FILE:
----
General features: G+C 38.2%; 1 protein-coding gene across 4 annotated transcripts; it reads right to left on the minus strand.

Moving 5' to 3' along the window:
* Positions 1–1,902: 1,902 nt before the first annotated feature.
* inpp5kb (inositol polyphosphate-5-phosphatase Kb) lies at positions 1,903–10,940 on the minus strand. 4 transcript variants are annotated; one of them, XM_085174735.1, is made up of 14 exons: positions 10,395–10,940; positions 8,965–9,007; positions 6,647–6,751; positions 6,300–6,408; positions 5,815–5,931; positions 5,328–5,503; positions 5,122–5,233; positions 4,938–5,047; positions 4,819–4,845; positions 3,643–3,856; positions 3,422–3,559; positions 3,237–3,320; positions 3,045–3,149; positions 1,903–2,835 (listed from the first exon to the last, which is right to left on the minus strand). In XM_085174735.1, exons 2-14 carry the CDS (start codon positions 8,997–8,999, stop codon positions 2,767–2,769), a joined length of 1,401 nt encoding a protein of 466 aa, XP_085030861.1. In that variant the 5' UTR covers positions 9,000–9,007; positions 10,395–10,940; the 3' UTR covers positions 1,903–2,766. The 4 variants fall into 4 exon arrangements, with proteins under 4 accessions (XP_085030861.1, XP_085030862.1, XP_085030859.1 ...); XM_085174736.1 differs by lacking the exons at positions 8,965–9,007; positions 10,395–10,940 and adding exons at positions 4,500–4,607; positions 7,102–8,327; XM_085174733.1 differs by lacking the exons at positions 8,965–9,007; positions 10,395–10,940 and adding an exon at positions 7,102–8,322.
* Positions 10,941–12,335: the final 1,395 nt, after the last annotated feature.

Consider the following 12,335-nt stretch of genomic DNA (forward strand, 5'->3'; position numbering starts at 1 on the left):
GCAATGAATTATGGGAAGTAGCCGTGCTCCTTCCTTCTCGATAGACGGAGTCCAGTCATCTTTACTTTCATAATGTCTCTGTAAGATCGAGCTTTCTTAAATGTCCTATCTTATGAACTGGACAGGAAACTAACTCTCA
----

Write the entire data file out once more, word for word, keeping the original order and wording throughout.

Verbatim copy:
General features: G+C 38.2%; 1 protein-coding gene across 4 annotated transcripts; it reads right to left on the minus strand.

Moving 5' to 3' along the window:
* Positions 1–1,902: 1,902 nt before the first annotated feature.
* inpp5kb (inositol polyphosphate-5-phosphatase Kb) lies at positions 1,903–10,940 on the minus strand. 4 transcript variants are annotated; one of them, XM_085174735.1, is made up of 14 exons: positions 10,395–10,940; positions 8,965–9,007; positions 6,647–6,751; positions 6,300–6,408; positions 5,815–5,931; positions 5,328–5,503; positions 5,122–5,233; positions 4,938–5,047; positions 4,819–4,845; positions 3,643–3,856; positions 3,422–3,559; positions 3,237–3,320; positions 3,045–3,149; positions 1,903–2,835 (listed from the first exon to the last, which is right to left on the minus strand). In XM_085174735.1, exons 2-14 carry the CDS (start codon positions 8,997–8,999, stop codon positions 2,767–2,769), a joined length of 1,401 nt encoding a protein of 466 aa, XP_085030861.1. In that variant the 5' UTR covers positions 9,000–9,007; positions 10,395–10,940; the 3' UTR covers positions 1,903–2,766. The 4 variants fall into 4 exon arrangements, with proteins under 4 accessions (XP_085030861.1, XP_085030862.1, XP_085030859.1 ...); XM_085174736.1 differs by lacking the exons at positions 8,965–9,007; positions 10,395–10,940 and adding exons at positions 4,500–4,607; positions 7,102–8,327; XM_085174733.1 differs by lacking the exons at positions 8,965–9,007; positions 10,395–10,940 and adding an exon at positions 7,102–8,322.
* Positions 10,941–12,335: the final 1,395 nt, after the last annotated feature.

Consider the following 12,335-nt stretch of genomic DNA (forward strand, 5'->3'; position numbering starts at 1 on the left):
GCAATGAATTATGGGAAGTAGCCGTGCTCCTTCCTTCTCGATAGACGGAGTCCAGTCATCTTTACTTTCATAATGTCTCTGTAAGATCGAGCTTTCTTAAATGTCCTATCTTATGAACTGGACAGGAAACTAACTCTCA